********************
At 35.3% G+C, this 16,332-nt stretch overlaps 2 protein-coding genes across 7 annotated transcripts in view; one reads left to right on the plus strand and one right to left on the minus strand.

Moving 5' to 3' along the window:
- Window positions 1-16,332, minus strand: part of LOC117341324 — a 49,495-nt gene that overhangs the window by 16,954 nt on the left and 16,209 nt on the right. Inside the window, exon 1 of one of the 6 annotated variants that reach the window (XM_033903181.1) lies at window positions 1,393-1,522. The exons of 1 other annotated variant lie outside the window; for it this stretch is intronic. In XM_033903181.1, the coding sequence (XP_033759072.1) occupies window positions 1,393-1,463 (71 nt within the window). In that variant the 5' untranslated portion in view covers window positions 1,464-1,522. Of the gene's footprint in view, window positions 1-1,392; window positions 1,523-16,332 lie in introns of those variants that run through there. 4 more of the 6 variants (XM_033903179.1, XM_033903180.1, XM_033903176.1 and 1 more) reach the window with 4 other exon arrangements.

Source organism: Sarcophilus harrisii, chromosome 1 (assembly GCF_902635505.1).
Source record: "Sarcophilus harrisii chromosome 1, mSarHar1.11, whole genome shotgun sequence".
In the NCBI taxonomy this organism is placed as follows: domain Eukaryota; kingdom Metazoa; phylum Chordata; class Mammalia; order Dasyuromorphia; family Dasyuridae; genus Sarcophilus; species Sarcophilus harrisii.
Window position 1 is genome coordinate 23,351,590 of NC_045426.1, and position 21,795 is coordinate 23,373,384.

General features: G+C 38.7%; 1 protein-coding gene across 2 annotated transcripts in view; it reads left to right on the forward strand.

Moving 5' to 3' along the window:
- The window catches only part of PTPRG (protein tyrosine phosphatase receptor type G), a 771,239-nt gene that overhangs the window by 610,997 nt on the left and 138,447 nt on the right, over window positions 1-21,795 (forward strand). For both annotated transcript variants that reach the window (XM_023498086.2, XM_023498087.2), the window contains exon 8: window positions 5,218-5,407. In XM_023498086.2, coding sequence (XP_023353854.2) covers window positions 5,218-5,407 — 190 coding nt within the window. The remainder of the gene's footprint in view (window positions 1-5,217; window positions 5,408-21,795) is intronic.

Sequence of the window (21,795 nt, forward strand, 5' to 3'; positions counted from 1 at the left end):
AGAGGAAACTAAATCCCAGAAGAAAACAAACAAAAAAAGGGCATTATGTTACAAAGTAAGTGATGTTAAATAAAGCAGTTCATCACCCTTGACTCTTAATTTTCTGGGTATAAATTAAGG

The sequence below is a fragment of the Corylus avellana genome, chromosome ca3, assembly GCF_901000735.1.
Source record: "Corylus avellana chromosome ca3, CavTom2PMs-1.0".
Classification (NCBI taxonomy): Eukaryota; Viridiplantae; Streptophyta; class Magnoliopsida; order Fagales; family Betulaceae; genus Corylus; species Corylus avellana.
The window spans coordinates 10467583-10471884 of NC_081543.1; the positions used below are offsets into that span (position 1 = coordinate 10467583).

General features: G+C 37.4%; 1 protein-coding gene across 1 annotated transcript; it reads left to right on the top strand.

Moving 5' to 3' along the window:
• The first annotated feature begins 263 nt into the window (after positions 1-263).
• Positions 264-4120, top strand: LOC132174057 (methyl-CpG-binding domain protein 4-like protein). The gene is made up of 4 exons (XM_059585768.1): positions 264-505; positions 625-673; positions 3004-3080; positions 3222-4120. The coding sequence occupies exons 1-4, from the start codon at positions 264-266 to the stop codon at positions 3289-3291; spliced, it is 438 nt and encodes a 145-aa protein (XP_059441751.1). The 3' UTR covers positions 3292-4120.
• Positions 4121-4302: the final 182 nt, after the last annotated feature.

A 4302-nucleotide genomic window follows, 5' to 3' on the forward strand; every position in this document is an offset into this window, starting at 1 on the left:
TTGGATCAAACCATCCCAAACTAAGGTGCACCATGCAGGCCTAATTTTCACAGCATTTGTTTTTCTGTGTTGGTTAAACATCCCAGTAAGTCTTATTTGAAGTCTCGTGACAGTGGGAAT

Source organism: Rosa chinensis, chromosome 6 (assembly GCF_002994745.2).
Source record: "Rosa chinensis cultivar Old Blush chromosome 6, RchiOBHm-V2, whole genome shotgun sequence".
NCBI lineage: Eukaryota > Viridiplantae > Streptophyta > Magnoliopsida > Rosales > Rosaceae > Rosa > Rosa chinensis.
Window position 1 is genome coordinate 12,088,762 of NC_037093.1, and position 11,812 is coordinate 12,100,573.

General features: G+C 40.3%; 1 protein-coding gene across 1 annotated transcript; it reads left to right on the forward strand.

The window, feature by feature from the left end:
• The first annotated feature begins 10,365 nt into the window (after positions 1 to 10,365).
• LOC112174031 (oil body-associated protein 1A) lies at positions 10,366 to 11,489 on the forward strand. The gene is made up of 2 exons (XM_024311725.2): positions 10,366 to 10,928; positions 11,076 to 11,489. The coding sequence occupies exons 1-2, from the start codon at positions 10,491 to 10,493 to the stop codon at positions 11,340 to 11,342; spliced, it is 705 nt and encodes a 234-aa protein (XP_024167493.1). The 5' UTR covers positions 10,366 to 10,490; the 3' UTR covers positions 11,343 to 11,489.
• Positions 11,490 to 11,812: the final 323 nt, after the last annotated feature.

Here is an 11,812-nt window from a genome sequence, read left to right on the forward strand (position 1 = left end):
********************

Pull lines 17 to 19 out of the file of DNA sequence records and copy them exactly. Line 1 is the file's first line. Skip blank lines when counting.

General features: G+C 37.4%; 1 protein-coding gene across 1 annotated transcript; it reads left to right on the top strand.

Moving 5' to 3' along the window:
• The first annotated feature begins 263 nt into the window (after positions 1-263).